At last winter’s Outdoor Retailer, I got to fondle one of the new La Sportiva skis. While it seemed to have decent construction (made in the Movement ski factory, in Tunisia), it was sub 90mm at the waist, which honestly, doesn’t really get me jumping for joy. But when I heard they also had a more North American market ski, with early rise/rocker tip and a waist of 105mm, I was much more intrigued.
While at the demo, I was able to go for a spin on the new La Sportiva Hi-5, and honestly, I was really quite impressed. It skied the best out of all of the 100-105mm skis I was able to try and with its giant rocker tip; I’m dubbing it the mini-Megawatt. With a progressive radius of 18/24/18 for the 188cm model, it was very easy to turn, but not so much to make it squirrelly. Vertical sidewalls helped with edge hold and the big tip was pretty tough to bury in the chopped up crud. At 1800 grams, it’s not the lightest ski out there, but sub 8lbs is still pretty light in my book for a 105mm/188cm size ski.
La Sportiva Spitfire, Sideral and Starlet.
It must have taken some serious arm twisting from the La Sportiva offices down in Boulder to convince the higher-ups overseas make such non-traditional ski and I applaud them for making it happen. The new boot line is truly Euro-inspired though and really focuses on lightweight and touring, as opposed to beef and downhill performance. I didn’t ski on these new boots, so I can only judge from looking at them, but they had a nice single throw (a al Stratos) for going from fully unbuckled and in walk more, to locked and loaded for skiing. Range of motion looked good in walk mode and it will be interesting to see how there boots are received by the US consumer.
Dynafit Titan Ultralight is 250 grams lighter than the standard Titan.
I spent a good amount of time looking at all the new Dynafit products. We touched base on the Radical bindings already, but the new boots look great as well. The new Titan Ultralight ($869) has some carbon fiber in it, but it really gets most of its weight savings by moving to Pebax construction, which is lighter that the Polyurethane the Titan is made with now. Dynafit shaves off 250 grams by going with Pebax, which is rather substantial in my book. I’m sure the new Titan Ultralight is also stiffer than the regular Titan, and will be winner for Dynafit just the same.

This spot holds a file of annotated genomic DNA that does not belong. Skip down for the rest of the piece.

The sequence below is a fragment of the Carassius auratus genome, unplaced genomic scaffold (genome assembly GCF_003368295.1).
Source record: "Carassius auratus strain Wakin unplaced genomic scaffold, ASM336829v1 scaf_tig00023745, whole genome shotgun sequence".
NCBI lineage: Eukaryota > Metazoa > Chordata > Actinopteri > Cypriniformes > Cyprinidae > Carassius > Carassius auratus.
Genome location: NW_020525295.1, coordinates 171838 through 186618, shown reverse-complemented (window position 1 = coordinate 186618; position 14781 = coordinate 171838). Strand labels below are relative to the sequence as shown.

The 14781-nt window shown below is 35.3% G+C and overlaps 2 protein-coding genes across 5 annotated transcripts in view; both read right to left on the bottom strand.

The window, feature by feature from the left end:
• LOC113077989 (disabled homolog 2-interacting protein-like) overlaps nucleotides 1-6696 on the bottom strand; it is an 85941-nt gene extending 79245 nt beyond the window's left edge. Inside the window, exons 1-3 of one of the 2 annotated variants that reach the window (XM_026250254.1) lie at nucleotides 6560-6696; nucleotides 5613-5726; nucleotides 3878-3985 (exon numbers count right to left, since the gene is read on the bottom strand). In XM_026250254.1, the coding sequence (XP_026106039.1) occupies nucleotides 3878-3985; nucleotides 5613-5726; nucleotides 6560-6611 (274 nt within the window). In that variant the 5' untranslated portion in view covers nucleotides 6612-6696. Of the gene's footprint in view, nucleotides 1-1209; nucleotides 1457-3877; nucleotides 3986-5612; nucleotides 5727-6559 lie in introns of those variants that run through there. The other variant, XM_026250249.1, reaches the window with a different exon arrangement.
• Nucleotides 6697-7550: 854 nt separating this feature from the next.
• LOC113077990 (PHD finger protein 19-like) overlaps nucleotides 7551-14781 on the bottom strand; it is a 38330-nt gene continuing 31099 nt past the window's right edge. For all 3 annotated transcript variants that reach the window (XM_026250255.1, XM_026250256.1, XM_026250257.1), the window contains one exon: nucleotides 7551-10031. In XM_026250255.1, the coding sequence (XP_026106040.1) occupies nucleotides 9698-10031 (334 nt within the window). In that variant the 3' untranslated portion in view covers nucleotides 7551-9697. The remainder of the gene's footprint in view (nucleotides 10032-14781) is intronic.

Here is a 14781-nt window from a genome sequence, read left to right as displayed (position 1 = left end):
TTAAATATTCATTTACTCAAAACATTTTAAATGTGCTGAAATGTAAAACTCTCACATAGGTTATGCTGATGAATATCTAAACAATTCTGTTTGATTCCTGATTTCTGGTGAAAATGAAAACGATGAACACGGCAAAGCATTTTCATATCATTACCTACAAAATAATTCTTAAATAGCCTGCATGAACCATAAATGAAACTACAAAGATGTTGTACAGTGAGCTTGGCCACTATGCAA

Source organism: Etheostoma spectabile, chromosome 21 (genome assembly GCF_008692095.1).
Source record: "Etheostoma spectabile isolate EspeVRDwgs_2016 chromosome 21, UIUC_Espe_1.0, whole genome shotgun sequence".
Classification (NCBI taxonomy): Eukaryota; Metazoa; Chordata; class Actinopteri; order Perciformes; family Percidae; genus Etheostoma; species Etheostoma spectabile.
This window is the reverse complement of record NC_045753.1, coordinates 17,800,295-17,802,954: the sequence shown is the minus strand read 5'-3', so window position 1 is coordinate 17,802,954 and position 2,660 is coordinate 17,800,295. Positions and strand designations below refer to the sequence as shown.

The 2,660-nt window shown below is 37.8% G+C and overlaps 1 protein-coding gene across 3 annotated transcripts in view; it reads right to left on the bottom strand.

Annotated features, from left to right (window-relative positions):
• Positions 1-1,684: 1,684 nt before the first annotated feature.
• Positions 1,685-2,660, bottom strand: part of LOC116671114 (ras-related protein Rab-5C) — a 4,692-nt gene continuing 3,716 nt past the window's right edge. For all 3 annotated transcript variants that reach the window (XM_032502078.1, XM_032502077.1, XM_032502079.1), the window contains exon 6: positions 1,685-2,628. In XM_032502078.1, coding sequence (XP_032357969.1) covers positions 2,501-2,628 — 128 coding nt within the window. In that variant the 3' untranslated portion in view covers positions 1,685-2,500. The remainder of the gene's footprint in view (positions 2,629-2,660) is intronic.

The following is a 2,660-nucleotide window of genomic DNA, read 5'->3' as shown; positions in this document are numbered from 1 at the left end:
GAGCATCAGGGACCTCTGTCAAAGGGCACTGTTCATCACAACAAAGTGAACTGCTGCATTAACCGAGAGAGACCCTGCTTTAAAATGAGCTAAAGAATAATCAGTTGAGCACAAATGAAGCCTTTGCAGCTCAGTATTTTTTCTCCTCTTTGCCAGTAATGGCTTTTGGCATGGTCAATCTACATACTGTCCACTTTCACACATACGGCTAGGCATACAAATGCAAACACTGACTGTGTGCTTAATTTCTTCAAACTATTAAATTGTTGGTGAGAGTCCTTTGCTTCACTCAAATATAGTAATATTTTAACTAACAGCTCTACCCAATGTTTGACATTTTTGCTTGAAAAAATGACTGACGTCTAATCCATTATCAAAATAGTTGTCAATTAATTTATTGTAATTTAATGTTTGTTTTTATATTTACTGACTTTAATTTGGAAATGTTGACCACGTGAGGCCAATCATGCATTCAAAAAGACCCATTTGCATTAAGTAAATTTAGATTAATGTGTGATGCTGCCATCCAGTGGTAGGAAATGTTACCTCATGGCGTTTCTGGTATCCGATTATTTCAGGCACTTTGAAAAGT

I was anxious to see the updated Zzero4 Green Machine ($1000), which now has a full carbon spoiler on the cuff, as opposed to only lateral stringers of the past versionâ€¦which is still available. The new construction and design of the cuff also adds about 10 degrees of cuff travel in the rear-ward part of the stride, which is something I like, since a lot of the tours here in the Tetons have flat approaches. While not earth shattering, the new Green Machine is 50 grams lighter (1585gr) than the past version and I think it looks cooler too. I can’t wait to see how they ski.
There are many new â€œtech-styleâ€ bindings out there, some for racing, some for freeride and others for general ski touring. I though Ski Trab’s had one of the best and affordable race bindings being offered with their TR-Race ($539). There are lighter and more expensive models out there, but not everyone can throw down $800 for a pair and I applaud Ski Trab for trying to keep the price down. The TR-Race keeps the weight down, even with a ski crampon attachment and at only 141 grams…light, IS right!
ABS Vario system allows the user to buy one base-unit and several zip-on packs.
As some of you may know, the JHMR ski patrol now use ABS airbags when they are on duty and doing snow-control work. I’ve shied away from ABS packs in the past, mainly due to the extra weight that goes along with them, but I figured I’d swing by the ABS booth to see what they had to offer. Not only was I excited to see that the weights of their packs are coming down (3kg for the Vario 50L/2.5kg for Vario 15L), I was also psyched when I learned that the body of the packs could be interchanged. Meaning, one would only have to buy a single base unit (with the airbag system and backpack harness) but then could attach many different size packs onto it. This is nice and saves money in the long run. ABS is also using a new material (some sort of Hypalon, from the rafting industry) in its balloons, which reduces weight, but is also more durable than what they were using in the past. Pretty nice stuff and I will probably now have to get an ABS pack sooner, rather than later.